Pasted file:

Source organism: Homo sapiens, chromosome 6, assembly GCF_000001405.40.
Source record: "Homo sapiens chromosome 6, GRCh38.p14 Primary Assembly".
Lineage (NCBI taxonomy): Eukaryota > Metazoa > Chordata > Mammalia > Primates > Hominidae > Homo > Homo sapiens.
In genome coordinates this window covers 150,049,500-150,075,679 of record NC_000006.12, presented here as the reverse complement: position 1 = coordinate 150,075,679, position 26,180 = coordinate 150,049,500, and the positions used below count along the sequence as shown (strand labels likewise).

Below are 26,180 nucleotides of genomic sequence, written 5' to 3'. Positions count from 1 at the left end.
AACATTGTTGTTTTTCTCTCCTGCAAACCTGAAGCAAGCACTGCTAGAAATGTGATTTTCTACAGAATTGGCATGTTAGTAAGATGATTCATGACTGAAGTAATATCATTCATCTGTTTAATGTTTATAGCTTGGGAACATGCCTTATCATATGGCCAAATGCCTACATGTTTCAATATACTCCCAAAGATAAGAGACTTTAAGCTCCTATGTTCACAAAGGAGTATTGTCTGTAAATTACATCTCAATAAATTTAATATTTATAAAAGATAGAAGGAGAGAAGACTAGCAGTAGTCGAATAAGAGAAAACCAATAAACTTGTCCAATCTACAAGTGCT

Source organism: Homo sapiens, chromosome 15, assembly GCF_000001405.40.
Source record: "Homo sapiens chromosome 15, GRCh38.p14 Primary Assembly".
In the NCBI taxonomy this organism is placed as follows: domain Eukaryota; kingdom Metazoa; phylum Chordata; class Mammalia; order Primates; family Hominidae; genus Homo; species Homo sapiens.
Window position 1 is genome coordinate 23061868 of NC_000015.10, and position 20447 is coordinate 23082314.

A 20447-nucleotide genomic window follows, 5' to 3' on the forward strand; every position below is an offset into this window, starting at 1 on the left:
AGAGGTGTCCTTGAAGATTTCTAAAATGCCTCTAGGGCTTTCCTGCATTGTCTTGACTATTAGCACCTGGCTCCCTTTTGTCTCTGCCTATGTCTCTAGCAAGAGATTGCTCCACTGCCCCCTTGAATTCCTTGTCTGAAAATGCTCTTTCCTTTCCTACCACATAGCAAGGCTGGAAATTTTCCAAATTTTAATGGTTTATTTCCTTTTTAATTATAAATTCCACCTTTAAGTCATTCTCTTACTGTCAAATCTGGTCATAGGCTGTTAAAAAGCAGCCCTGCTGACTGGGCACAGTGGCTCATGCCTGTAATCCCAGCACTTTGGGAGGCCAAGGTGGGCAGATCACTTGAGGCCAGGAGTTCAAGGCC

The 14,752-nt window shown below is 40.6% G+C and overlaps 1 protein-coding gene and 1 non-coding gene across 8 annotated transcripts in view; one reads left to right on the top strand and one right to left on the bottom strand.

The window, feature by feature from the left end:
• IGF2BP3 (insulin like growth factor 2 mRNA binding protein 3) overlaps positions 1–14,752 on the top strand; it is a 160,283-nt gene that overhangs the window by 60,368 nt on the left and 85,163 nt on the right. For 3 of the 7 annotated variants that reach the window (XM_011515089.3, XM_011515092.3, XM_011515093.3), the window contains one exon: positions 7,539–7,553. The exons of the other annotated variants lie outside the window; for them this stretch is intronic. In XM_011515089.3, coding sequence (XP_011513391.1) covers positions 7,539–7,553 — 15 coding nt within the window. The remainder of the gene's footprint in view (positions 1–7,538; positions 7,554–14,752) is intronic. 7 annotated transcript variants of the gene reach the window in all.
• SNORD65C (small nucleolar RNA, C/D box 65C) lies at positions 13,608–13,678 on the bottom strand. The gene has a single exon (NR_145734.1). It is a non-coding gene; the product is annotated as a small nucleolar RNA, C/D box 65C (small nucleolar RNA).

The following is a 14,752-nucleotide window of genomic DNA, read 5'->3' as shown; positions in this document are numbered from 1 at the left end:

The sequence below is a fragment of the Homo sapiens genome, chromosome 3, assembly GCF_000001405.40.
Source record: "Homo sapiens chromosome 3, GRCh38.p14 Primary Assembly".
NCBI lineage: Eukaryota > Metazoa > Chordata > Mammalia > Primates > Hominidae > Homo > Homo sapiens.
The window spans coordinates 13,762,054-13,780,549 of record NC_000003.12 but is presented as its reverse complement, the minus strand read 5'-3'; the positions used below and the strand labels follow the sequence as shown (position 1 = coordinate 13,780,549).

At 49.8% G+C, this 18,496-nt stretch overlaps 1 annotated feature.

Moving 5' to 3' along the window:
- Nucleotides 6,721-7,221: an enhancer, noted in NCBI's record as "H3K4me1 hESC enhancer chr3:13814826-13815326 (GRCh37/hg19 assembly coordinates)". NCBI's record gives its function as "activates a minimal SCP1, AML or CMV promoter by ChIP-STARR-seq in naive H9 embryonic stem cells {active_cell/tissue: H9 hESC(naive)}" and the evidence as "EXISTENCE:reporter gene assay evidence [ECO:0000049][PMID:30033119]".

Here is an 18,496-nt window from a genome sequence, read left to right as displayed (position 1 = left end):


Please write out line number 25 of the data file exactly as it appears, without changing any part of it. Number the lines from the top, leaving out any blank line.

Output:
Here is an 18,496-nt window from a genome sequence, read left to right as displayed (position 1 = left end):